Under a new law due to be introduced, UK motorists will face a fixed penalty fine of £70 for parking on pavements or blocking a narrow road.
Pavement parking is already banned in London – but the law could soon be enforced across the whole of the UK in a bid to stop drivers blocking pedestrian walkways.
Alex Kindred, car insurance expert at Confused.com, explained how the change in rules will affect drivers: “What may seem a small inconvenience to some, might be a huge hindrance to others.
“But it’s important to remember that pavements are there for the use and safety of pedestrians only, and therefore should be respected by all other road users.
“However, without a clearer understanding of the law around pavement parking, it’ll be hard to implement fines to drivers who break the rules.
“The current laws around pavement parking can be quite confusing, which is why it’s difficult at times to prosecute drivers.
“With consultations ongoing for England and Wales, with Scotland already pioneering the way to make a big change, drivers should be wary that changes could come into force sooner rather than later.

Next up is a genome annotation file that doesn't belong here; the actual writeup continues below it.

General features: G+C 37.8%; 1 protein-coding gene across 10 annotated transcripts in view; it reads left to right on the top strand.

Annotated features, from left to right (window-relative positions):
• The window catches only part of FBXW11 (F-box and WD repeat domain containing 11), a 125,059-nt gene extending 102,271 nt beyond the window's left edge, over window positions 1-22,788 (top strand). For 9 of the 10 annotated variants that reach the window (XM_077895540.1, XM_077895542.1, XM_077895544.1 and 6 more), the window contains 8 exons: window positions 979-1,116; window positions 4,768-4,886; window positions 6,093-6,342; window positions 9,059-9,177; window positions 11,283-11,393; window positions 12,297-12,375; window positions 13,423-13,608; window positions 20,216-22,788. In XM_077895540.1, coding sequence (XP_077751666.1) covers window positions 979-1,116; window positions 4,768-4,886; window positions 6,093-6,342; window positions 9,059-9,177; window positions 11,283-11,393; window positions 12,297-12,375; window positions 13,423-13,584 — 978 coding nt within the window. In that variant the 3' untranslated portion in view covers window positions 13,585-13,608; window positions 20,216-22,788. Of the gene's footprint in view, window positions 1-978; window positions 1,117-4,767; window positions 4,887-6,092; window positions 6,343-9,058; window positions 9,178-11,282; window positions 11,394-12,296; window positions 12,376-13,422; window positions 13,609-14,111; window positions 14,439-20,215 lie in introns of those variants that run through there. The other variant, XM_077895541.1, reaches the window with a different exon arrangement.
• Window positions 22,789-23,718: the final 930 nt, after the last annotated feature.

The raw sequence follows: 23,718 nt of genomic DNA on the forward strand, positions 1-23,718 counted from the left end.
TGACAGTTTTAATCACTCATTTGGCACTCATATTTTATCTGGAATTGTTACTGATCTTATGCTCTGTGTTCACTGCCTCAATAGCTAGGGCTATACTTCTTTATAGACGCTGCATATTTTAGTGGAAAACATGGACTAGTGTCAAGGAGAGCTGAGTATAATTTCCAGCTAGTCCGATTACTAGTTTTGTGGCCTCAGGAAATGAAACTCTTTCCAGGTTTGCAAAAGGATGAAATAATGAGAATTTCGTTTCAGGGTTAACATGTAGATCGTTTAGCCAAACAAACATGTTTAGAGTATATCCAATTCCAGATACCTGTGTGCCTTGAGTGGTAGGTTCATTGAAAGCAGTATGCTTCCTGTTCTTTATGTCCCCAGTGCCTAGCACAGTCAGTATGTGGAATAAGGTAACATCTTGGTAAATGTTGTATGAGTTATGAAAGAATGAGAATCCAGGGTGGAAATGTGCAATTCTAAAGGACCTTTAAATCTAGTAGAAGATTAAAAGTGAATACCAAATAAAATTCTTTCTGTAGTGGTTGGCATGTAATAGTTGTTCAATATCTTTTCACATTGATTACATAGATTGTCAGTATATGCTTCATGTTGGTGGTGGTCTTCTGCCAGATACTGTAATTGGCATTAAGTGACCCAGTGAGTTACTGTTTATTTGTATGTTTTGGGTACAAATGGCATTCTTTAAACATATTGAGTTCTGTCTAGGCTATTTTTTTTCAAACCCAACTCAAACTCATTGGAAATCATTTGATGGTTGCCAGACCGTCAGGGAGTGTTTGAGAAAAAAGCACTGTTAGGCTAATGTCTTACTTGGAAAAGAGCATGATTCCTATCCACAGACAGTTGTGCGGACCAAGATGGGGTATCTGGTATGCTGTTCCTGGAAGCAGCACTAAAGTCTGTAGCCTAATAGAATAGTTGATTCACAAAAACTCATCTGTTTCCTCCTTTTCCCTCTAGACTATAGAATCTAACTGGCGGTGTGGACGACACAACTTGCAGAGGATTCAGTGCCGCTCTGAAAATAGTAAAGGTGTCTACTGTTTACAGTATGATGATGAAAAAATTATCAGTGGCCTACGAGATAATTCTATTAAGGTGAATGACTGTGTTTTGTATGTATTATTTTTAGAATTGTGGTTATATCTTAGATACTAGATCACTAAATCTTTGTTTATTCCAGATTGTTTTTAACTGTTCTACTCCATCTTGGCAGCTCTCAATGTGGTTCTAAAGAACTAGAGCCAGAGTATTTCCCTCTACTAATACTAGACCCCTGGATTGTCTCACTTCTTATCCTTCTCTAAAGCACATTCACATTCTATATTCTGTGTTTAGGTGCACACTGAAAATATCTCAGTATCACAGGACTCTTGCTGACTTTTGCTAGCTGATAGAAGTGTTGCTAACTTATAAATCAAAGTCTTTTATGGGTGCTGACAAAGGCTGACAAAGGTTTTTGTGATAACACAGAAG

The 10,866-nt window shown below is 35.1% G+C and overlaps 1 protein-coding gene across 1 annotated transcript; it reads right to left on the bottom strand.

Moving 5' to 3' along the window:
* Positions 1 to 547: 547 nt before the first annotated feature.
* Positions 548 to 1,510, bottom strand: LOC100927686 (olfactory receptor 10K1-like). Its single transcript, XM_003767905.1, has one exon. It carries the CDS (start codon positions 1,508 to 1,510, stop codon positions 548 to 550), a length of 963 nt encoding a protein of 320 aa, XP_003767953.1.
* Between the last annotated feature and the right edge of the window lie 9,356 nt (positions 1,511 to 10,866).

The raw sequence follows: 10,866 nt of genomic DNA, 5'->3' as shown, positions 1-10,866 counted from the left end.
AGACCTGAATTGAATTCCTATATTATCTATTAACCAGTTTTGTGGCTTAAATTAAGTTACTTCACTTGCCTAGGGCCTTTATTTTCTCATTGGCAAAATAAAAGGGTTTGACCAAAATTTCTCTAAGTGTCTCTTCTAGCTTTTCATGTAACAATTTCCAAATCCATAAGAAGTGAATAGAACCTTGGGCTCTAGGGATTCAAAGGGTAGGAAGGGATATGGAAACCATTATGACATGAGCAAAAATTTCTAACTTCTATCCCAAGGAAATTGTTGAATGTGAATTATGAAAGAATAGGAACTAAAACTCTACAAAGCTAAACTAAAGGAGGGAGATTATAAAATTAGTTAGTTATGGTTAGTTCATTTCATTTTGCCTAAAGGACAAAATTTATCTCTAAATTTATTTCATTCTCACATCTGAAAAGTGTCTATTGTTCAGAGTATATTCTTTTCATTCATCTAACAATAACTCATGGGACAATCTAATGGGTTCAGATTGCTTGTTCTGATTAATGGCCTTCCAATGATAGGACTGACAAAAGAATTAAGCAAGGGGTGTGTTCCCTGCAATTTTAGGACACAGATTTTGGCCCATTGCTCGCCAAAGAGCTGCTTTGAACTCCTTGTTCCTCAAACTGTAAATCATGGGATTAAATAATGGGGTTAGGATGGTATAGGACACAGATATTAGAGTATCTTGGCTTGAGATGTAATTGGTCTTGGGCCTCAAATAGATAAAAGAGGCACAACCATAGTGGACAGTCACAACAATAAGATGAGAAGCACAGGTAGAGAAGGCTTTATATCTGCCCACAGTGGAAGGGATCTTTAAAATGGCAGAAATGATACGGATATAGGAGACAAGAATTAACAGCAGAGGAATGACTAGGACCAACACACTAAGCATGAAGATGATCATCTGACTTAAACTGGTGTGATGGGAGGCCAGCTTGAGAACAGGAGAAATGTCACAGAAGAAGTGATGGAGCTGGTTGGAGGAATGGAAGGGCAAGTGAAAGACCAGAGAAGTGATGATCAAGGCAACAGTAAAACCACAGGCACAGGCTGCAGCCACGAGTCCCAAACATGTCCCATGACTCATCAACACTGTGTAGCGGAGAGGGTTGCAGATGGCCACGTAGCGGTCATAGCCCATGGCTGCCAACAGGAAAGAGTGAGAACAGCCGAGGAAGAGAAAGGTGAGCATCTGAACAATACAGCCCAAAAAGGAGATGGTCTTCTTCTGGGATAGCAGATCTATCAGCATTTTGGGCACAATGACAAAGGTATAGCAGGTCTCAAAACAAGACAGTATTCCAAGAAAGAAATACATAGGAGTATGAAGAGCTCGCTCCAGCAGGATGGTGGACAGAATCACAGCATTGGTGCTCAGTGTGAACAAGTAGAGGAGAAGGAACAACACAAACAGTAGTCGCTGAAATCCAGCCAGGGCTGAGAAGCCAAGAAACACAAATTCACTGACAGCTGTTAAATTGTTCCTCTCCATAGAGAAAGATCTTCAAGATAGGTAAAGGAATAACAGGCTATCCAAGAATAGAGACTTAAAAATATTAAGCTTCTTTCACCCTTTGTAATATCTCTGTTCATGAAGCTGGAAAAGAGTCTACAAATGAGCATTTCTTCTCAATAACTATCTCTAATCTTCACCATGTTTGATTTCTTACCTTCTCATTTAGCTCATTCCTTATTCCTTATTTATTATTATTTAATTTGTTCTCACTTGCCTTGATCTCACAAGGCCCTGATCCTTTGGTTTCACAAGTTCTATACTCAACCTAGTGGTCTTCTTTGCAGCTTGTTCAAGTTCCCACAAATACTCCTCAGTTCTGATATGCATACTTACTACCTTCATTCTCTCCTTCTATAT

“The laws around parking on pavements is just one of many new driving laws coming into effect this year, with road user safety at the forefront of each.”
There are also other motoring laws that are set to change in the coming months.
From May 31, councils in England and Wales can slap a £70 fine onto motorists who commit minor traffic offences such as stopping in yellow box junctions, making illegal turns, and driving in cycle lanes.
Parking law expert Shaf Jade explains how to stay on the right side of the new rules: “According to contravention code 31, entering and stopping in a box junction when prohibited allows councils to issue fines in yellow boxes. ‘When prohibited’ is the key term here.
“Drivers may park or stop in some situations where they believe the contravention does not apply, or in mitigating circumstances.
“If motorists receive a parking fine under any of these mitigating circumstances, there are grounds for appeal.”
New CCTV cameras will inform the council of any offenders. The Department of Transport has said this increased supervision will allow buses to be more punctual as well as to protect cyclists.